The OSU BAE lab has very rare and unusual piece of equipment. Hidden away in a room on the south end of the building is a large wooden-frame wind tunnel. This beautifully made wood wind tunnel has a test section that is 4 ft. high by 4 ft. wide and 40 ft. long.
The wind speeds are adjustable from zero to about 20 meters per second (45 mph). Wind tunnels outside of aerospace departments are rare.
While the Wright brothers will be primarily remembered for the first powered flight they also invented the first practical propeller. This was accomplished by testing various shapes in a small wind tunnel. The brothers also used the tunnel to design efficient wings. Their use of the wind tunnel was revolutionary. The wind tunnel allows static experiments to be done in moving air streams – usually with scaled-down models.
The BAE wind tunnel is used mostly for wind erosion, wind effects on chemical soil and plant applications, wind effects on fluid nozzles, wind forces on structures (silos, etc.), turbulence around structures and wind turbine performance testing.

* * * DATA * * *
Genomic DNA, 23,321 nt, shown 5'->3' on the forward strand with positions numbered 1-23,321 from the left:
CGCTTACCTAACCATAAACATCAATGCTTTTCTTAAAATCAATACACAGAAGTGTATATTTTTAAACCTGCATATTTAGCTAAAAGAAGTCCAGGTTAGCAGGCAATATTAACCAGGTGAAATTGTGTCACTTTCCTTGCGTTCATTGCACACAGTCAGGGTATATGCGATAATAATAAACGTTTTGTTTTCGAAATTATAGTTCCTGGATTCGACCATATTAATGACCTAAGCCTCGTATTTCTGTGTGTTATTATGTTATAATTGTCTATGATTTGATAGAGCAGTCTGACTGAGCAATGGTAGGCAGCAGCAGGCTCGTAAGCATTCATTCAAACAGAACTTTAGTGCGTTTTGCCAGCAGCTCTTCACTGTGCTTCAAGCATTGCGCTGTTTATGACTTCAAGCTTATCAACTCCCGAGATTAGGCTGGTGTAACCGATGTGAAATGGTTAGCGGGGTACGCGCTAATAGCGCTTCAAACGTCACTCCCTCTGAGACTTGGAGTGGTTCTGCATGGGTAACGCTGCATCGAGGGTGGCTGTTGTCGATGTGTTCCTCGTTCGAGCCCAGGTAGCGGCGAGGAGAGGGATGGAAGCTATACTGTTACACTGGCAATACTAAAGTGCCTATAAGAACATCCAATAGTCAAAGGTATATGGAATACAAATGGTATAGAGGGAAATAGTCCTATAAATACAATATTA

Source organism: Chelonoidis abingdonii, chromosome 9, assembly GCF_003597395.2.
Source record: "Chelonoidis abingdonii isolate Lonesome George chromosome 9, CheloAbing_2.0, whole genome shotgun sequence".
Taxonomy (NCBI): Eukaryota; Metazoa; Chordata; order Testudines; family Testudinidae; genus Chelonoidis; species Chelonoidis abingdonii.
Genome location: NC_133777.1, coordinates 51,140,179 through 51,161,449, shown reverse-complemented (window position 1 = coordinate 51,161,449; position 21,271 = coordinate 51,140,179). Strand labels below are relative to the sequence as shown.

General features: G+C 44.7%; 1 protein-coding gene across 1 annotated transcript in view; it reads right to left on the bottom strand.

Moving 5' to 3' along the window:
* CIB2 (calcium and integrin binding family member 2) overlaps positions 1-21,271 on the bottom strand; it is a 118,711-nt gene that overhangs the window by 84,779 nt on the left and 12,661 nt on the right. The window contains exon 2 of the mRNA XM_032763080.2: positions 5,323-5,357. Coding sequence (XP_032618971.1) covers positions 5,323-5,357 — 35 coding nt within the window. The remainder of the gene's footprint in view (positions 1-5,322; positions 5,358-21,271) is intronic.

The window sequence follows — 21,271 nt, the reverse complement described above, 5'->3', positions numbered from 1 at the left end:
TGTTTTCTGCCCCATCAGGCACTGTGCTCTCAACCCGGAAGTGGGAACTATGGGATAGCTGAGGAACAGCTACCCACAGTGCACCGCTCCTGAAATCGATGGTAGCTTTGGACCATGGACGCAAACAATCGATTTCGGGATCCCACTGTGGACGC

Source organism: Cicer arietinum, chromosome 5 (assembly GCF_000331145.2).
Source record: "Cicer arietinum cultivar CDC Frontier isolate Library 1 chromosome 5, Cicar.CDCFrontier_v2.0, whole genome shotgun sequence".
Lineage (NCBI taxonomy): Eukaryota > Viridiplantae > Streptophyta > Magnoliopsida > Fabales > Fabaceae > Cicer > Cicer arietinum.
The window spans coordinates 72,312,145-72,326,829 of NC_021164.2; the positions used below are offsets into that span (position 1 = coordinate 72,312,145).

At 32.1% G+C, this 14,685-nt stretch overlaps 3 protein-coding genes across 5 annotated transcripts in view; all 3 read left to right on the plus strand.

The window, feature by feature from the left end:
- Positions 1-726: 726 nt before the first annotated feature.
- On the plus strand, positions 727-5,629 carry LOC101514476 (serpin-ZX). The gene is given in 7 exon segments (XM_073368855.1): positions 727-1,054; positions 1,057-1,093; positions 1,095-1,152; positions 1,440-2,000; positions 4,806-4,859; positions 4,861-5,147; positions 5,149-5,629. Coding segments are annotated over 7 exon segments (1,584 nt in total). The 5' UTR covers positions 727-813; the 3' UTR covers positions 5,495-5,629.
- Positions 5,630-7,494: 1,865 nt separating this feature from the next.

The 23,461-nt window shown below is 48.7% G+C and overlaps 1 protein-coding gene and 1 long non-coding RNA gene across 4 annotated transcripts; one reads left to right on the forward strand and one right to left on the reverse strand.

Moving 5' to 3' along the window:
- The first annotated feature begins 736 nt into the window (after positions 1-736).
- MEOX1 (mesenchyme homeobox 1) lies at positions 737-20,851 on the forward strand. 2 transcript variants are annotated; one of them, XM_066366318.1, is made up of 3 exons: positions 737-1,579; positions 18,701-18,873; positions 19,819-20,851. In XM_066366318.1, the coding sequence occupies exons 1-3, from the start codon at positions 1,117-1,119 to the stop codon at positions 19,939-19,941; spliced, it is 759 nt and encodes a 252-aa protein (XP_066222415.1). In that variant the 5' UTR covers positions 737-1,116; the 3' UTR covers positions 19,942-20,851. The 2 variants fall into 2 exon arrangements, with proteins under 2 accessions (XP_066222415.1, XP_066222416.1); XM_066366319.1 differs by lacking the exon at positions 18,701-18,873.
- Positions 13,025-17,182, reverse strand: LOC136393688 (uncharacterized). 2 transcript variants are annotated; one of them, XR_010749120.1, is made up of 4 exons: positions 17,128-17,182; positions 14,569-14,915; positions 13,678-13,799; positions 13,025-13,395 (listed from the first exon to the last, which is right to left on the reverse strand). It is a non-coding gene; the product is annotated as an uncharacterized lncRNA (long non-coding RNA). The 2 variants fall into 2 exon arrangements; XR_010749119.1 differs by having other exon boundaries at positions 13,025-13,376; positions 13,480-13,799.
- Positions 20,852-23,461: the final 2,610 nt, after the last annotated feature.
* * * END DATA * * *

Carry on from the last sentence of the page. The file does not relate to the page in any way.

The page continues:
Drs. Frazier and Kumar use the tunnel several times per year for demonstrating the fundamentals of wind turbine operation to university and 4-H students (see pictures below). Scaled-down wind turbine generators are placed in the tunnel and the air speeds are varied while the small turbine electrical power output is monitored. This demonstrates the “Cubed Fan Laws” where power output varies by the cube of the air speed. Students are also able to experiment with different wind turbine blade design and test them in the tunnel. At an EPSCoR workshop held in the summer of 2011 a competition was held to see who could come up with the best performing turbine blades (power output – see pictures below).
The wind tunnel is used each spring semester for teaching two courses, “BAE 1022-Experimental methods” and “BAE 3213-Energy and Power”.

For contact information or more information about these facilities and research, please use the link below.

R. Scott Frazier
Ajay Kumar